Improbable, Inane, Idiotic: The Ig Nobel Awards

Nobel laureates launching paper airplanes at the 2012 Ig Nobel Awards


We had the latest installment of the Ig Nobel Awards last week.
This was the 22nd year for the satirical awards, recognizing the abstruse, the trivial, and the bizarrely self-serving achievements from the world of scientific research. Classic winners from past seasons include the Economics Prize awarded to researchers from the University of New Mexico for Economic Evidence for Human Estrus (proof that lap dancers get higher tips when they’re ovulating); the Prize for Medicine given to Bnai Zion Medical Center for Termination of Intractable Hiccups with Digital Rectal Massage (yes, a finger up the bottom works wonders); and the Peace Prize awarded to researchers at  the Institute of Forensic Medicine at the University of Bern, Switzerland who performed studies of the fracture threshold of the human skull to answer the question: Is it better to be smashed over the head with a full bottle of beer or with an empty bottle?

The Ig Nobel Awards (a play on the word ‘ignoble’ combined with the Nobel Prize) are presented each year at Harvard University by the scientific humor magazine Annals of Improbable Research. Presenters always include actual Nobel laureates, winners follow up with a set of public lectures at MIT. This year, as always, the food world was well represented.

In the past, the group has recognized such achievements in food science as:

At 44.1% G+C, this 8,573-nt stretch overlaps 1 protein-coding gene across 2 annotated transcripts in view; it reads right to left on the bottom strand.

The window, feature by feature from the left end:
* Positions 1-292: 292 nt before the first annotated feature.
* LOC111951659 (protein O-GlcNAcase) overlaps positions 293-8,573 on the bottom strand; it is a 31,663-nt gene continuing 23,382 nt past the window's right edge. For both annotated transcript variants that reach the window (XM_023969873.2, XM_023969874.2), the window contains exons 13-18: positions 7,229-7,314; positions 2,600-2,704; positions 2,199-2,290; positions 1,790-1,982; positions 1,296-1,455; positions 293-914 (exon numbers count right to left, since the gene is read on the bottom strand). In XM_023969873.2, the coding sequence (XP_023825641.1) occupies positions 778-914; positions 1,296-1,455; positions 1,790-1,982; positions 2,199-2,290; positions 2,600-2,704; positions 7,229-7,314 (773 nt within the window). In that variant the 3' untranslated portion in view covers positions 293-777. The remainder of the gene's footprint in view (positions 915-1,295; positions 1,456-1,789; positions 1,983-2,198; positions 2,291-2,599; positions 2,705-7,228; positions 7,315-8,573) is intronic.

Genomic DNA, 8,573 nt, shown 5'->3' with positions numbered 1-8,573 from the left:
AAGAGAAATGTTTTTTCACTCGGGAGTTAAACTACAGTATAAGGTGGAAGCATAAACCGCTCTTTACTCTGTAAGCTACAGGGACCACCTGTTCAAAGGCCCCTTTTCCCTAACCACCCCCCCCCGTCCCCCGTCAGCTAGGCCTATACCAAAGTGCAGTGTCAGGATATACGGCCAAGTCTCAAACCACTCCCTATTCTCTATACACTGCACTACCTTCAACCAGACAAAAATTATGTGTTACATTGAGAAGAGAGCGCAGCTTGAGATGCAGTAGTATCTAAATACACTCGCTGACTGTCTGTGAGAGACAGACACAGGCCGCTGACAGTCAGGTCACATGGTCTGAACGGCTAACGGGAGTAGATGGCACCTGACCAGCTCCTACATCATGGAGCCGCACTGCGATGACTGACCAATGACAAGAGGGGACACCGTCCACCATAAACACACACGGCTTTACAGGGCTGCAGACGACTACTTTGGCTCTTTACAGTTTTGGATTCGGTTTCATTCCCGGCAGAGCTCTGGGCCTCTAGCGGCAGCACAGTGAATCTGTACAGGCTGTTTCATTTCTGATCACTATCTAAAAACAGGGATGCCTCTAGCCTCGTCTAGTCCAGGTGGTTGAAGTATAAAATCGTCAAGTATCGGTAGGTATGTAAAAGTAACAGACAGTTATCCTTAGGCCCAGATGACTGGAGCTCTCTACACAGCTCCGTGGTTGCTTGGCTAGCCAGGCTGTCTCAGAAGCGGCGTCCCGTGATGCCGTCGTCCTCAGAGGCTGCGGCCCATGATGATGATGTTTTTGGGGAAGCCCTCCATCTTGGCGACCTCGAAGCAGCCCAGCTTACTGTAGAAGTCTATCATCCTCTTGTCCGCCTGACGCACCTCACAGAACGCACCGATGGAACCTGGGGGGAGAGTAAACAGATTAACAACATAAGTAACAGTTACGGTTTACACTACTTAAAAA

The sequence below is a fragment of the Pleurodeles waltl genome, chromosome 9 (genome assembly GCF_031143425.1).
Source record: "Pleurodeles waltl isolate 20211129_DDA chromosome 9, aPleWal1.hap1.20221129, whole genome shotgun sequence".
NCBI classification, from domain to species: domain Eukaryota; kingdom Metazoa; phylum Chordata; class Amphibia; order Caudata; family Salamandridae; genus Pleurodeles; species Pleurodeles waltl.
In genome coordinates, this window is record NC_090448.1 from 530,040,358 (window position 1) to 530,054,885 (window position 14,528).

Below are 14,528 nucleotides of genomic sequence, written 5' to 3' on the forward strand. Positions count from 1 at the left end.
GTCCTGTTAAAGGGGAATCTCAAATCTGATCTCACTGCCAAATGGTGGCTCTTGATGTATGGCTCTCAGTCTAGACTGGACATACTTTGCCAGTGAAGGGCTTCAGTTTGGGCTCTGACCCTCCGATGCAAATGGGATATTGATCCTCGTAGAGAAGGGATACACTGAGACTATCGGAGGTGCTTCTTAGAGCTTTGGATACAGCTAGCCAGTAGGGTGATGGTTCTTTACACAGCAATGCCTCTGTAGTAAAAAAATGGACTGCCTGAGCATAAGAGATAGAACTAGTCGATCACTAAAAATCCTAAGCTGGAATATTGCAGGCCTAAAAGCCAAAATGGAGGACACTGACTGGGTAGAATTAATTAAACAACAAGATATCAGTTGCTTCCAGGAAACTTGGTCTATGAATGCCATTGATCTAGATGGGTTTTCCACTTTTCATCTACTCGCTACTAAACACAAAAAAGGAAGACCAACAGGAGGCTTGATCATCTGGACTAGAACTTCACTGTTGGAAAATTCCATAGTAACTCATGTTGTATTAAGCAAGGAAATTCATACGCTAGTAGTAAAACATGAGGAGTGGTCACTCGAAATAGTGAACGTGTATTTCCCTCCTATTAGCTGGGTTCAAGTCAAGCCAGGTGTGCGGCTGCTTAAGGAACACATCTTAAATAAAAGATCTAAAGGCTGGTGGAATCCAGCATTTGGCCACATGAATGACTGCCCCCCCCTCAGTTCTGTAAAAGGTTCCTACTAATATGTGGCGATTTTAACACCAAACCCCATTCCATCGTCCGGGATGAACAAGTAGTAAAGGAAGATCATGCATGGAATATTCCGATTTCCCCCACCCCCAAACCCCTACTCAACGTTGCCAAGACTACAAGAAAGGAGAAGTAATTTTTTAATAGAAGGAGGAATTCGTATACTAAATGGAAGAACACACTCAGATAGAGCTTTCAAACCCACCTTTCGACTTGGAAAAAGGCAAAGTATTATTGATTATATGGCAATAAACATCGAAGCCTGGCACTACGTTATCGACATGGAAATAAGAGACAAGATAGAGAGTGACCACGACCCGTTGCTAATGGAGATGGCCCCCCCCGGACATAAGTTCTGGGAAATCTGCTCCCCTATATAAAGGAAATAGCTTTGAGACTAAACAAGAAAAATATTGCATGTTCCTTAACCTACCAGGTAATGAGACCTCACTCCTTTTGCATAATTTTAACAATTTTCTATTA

• a popcorn chromatography study
  • vanilla flavoring extracted from cow dung
  • the effects of different flavors of chewing gum on brainwave patterns
  • the sociology of the doughnut shop
  • liquid oxygen rocket fuel as a barbecue accelerent
  • beer froth and the mathematical law of exponential decay
  • the efficacy of Coca-Cola as a spermicide

This year’s awards maintained the traditionally high standards of ignobility.
The Literature Prize went to the U.S. Government General Accountability Office for Actions Needed to Evaluate the Impact of Efforts to Estimate Costs of Reports and Studies— described as ‘a report about reports about reports that recommends the preparation of a report about the report about reports about reports.’ There was a winning study in the field of Applied Physics that calculates the balance of forces that shape and move the hair in a human ponytail, and a prize in Anatomy awarded to an international team in zoology, neuroscience, and ethology that confirmed the ability of chimpanzees to identify other chimpanzees individually when shown photographs of their rear ends.

The canon of food science was advanced by this year’s winner of the Fluid Dynamics Prize.
The Department of Mechanical Engineering, University of California, Santa Barbara published its experimentation with the complex interplay of motion between biomechanics and low-viscosity-liquid dynamics. It’s a thorough and systematic examination of speeds, liquid levels, fluid properties, and the particularities of containment vessels, observed through the lens of dynamical systems and fluid mechanics. In other words, they looked at why coffee sloshes when you walk with a cup.

See the complete list of winners from the past decade of Ig Nobel Awards at Annals of Improbable Research.


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